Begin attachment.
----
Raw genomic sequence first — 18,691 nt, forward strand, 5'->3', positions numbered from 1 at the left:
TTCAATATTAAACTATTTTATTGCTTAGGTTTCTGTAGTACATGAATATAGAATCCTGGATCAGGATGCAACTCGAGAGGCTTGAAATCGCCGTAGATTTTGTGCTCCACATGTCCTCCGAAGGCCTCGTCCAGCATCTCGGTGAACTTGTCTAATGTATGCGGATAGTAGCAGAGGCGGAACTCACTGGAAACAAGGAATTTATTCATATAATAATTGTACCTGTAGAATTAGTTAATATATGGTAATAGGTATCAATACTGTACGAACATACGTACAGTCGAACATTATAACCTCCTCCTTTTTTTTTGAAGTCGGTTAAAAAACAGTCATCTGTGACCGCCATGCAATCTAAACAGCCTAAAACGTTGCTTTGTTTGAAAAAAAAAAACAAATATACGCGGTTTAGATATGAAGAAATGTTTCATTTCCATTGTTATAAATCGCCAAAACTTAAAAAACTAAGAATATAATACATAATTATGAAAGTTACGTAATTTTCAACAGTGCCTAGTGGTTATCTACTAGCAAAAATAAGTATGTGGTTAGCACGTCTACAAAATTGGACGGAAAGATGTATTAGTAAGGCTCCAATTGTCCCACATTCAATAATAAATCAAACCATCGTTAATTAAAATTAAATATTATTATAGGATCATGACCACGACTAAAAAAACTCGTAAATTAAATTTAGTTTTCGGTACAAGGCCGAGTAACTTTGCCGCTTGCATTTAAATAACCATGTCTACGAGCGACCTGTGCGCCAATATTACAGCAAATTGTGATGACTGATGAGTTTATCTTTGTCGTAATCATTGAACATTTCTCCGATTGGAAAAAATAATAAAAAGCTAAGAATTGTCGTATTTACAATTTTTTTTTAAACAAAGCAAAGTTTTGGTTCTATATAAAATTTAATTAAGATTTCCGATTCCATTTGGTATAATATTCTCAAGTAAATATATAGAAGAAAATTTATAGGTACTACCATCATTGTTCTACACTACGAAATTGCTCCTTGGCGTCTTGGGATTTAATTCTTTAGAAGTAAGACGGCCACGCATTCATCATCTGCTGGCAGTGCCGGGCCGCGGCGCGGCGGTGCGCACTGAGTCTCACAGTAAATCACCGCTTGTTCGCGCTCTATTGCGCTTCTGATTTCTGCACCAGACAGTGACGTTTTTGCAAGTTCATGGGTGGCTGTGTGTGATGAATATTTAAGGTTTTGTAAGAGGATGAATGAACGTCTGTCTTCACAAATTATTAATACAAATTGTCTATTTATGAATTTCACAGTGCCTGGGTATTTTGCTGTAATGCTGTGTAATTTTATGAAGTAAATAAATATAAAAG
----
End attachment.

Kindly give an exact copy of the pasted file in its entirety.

Raw genomic sequence first — 18,691 nt, forward strand, 5'->3', positions numbered from 1 at the left:
TTCAATATTAAACTATTTTATTGCTTAGGTTTCTGTAGTACATGAATATAGAATCCTGGATCAGGATGCAACTCGAGAGGCTTGAAATCGCCGTAGATTTTGTGCTCCACATGTCCTCCGAAGGCCTCGTCCAGCATCTCGGTGAACTTGTCTAATGTATGCGGATAGTAGCAGAGGCGGAACTCACTGGAAACAAGGAATTTATTCATATAATAATTGTACCTGTAGAATTAGTTAATATATGGTAATAGGTATCAATACTGTACGAACATACGTACAGTCGAACATTATAACCTCCTCCTTTTTTTTTGAAGTCGGTTAAAAAACAGTCATCTGTGACCGCCATGCAATCTAAACAGCCTAAAACGTTGCTTTGTTTGAAAAAAAAAAACAAATATACGCGGTTTAGATATGAAGAAATGTTTCATTTCCATTGTTATAAATCGCCAAAACTTAAAAAACTAAGAATATAATACATAATTATGAAAGTTACGTAATTTTCAACAGTGCCTAGTGGTTATCTACTAGCAAAAATAAGTATGTGGTTAGCACGTCTACAAAATTGGACGGAAAGATGTATTAGTAAGGCTCCAATTGTCCCACATTCAATAATAAATCAAACCATCGTTAATTAAAATTAAATATTATTATAGGATCATGACCACGACTAAAAAAACTCGTAAATTAAATTTAGTTTTCGGTACAAGGCCGAGTAACTTTGCCGCTTGCATTTAAATAACCATGTCTACGAGCGACCTGTGCGCCAATATTACAGCAAATTGTGATGACTGATGAGTTTATCTTTGTCGTAATCATTGAACATTTCTCCGATTGGAAAAAATAATAAAAAGCTAAGAATTGTCGTATTTACAATTTTTTTTTAAACAAAGCAAAGTTTTGGTTCTATATAAAATTTAATTAAGATTTCCGATTCCATTTGGTATAATATTCTCAAGTAAATATATAGAAGAAAATTTATAGGTACTACCATCATTGTTCTACACTACGAAATTGCTCCTTGGCGTCTTGGGATTTAATTCTTTAGAAGTAAGACGGCCACGCATTCATCATCTGCTGGCAGTGCCGGGCCGCGGCGCGGCGGTGCGCACTGAGTCTCACAGTAAATCACCGCTTGTTCGCGCTCTATTGCGCTTCTGATTTCTGCACCAGACAGTGACGTTTTTGCAAGTTCATGGGTGGCTGTGTGTGATGAATATTTAAGGTTTTGTAAGAGGATGAATGAACGTCTGTCTTCACAAATTATTAATACAAATTGTCTATTTATGAATTTCACAGTGCCTGGGTATTTTGCTGTAATGCTGTGTAATTTTATGAAGTAAATAAATATAAAAG